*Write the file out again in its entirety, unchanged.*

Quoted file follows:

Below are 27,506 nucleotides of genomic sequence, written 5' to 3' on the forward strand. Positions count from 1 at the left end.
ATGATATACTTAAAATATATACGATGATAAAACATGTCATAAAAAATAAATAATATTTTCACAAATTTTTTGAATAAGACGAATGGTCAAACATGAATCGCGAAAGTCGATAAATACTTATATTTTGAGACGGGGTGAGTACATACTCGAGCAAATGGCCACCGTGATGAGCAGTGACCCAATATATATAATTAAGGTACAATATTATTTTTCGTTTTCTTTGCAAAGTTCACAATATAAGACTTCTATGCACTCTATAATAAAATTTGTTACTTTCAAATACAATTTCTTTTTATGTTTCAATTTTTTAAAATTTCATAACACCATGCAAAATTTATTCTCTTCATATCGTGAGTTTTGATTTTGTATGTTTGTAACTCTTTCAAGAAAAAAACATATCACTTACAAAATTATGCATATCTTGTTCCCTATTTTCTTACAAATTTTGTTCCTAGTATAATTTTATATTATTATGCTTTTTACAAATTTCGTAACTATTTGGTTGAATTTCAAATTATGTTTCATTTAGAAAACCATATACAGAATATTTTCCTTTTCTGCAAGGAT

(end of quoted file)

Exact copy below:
Below are 27,506 nucleotides of genomic sequence, written 5' to 3' on the forward strand. Positions count from 1 at the left end.
ATGATATACTTAAAATATATACGATGATAAAACATGTCATAAAAAATAAATAATATTTTCACAAATTTTTTGAATAAGACGAATGGTCAAACATGAATCGCGAAAGTCGATAAATACTTATATTTTGAGACGGGGTGAGTACATACTCGAGCAAATGGCCACCGTGATGAGCAGTGACCCAATATATATAATTAAGGTACAATATTATTTTTCGTTTTCTTTGCAAAGTTCACAATATAAGACTTCTATGCACTCTATAATAAAATTTGTTACTTTCAAATACAATTTCTTTTTATGTTTCAATTTTTTAAAATTTCATAACACCATGCAAAATTTATTCTCTTCATATCGTGAGTTTTGATTTTGTATGTTTGTAACTCTTTCAAGAAAAAAACATATCACTTACAAAATTATGCATATCTTGTTCCCTATTTTCTTACAAATTTTGTTCCTAGTATAATTTTATATTATTATGCTTTTTACAAATTTCGTAACTATTTGGTTGAATTTCAAATTATGTTTCATTTAGAAAACCATATACAGAATATTTTCCTTTTCTGCAAGGAT